When you think about it, your driveway is probably one of the most high-traffic areas of your home (pun intended.) Constant wear and tear from your vehicles, oil leaks, fertilizers and other yard chemicals, plus exposure to Alberta’s harsh environment can cause the concrete to crack and stain – affecting your home’s appeal and to a lesser extent, its value as well.

Luckily, there are a few easy ways you can maintain and protect your concrete driveway and ensure it always looks its best.

Seal it up

Concrete is porous, meaning water and dirt can eventually damage it and undermine its integrity. Applying an acrylic or polyurethane surface sealer covers and protects your concrete by penetrating a few millimeters in, but still allowing it to breathe, expand and contract.

Ideally, you should wait until the warmer, drier months to apply sealants. Thoroughly clean the driveway’s surface, and wait at least a day before applying. There are different options for sealers, but most are applied with a sprayer; carefully follow the directions provided on the container.

You can repeat the process every year or two to maintain a constant, strong barrier that protects your concrete from water and stains.

Keep it clean

You should also clean your driveway regularly to prevent the build-up of tire marks, rust stains, dirt, mold, mildew and grime. All you really need to clean concrete is a garden hose, an appropriate biodegradable detergent or degreaser and a stiff broom

Spray your driveway with water and apply the detergent, then scrub it with the stiff bristle broom to loosen up the staining material. If an oil stain is stubbornly refusing to come off, consider using a specialized degreaser or alkaline soap. For fresh oil spills, pour some baking soda, kitty litter or another absorbent material onto it before cleaning.

Mold or mildew can usually be removed with detergents, vinegar or even household bleach. Remember not to mix bleach with other cleaners and always wear gloves and other safety equipment.

Finally, you can use a pressure washer if you have really stubborn stains, but make sure you understand how powerful they can be. A power washer sprays at more than 50 times the force of a garden hose, and can actually etch or damage your concrete even more, so take care.

Pressure washers can be rented from hardware stores, or provided by professional services.

Get cracking on repairs

As mentioned earlier, Alberta’s dramatic weather can be hard on your driveway. The constant freezing and thawing in the colder months, combined with scouring winds and fierce rainstorms during the warm summer can strain parts of the concrete. Intrusive tree roots, heavy vehicles and regular ground frost can cause the ground underneath to buckle and shift as well. A whole host of issues can cause cracks to eventually appear.

When you notice cracks appearing, try to patch them right away. First, use a chisel or small screwdriver to remove small chips and loose bits of concrete and clean out any grass, dirt and dust, and then wash the driveway. Wait until your driveway is dry before filling cracks.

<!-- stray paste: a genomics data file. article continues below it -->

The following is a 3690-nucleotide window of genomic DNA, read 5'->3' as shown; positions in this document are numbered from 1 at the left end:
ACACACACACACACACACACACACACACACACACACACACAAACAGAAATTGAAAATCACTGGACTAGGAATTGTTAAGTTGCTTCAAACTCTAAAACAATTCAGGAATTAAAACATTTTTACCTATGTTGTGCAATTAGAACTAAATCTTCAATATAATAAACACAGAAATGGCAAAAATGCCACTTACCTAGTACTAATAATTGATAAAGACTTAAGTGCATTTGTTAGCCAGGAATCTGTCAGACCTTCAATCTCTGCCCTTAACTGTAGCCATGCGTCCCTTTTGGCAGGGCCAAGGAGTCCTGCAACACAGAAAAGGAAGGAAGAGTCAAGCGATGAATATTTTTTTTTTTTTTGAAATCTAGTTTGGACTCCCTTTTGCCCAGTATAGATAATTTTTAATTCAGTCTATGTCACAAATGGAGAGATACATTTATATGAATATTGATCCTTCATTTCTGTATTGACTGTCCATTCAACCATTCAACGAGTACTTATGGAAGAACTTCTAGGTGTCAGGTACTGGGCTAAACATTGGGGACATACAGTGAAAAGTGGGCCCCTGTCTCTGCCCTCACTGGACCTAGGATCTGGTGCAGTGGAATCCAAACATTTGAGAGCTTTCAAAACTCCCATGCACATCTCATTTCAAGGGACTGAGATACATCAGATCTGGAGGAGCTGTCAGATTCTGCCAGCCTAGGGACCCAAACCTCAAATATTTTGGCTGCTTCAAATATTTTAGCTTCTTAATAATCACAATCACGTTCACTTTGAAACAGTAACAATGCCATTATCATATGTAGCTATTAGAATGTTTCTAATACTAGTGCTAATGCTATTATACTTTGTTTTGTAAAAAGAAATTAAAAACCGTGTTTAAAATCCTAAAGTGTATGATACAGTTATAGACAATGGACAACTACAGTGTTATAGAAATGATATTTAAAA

Concrete fillers are available in a variety of ready-to-use tubes and bottles, most with nozzles for easy application. If the cracks are larger, you may opt for a dry concrete mix or patching compound, and if they’re deep, use a compound containing gravel to help fill the gaps.

Apply the filler solution into the crack, following the directions on the container. Try to use a flexible-type filler that will move, contract and expand with your driveway. Ideally after filling the cracks, you should reapply a sealant, but ensure you’re applying it under the right conditions.

Winter maintenance

During the winter months, you can take precautions to extend the life of your concrete driveway.

While rock salt and de-icer compounds melt the ice on your driveway, ensure that you only use ones that don’t contain ammonium nitrates and ammonium sulfates, both of which actually attack concrete chemically. Also, rock salts can affect your lawn and corrode metals. Consider using sand alfalfa meal or even kitty litter to make surfaces less slippery.

Also try to use snow shovels with plastic blades instead of metal ones, as they’re less likely to scrape and scratch concrete. If you’re using a snowblower, raise the blades to avoid scratching the cement surface directly, and be careful with ice chippers; it’s easy to start chipping your cement along with that stubborn ice.

Wash away water

You can add to your driveway’s lifespan by minimizing how much water comes into contact with it. Digging a 5 cm drainage strip in the edge of your lawn adjacent to the driveway allows snow and water to drain away safely. You can also ensure that downspouts and drain leaders empty into your yard and not directly onto your driveway.

No driveway is maintenance-free, but with a little care and attention, this giant-sized welcome mat for your home will look beautiful for years to come.

Learn more about concrete care
The content provided in this blog is for general information purposes only and nothing contained herein should be taken or relied upon as legal advice. Although every effort is made to ensure the accuracy of information shared on this blog, the information may inadvertently contain inaccuracies.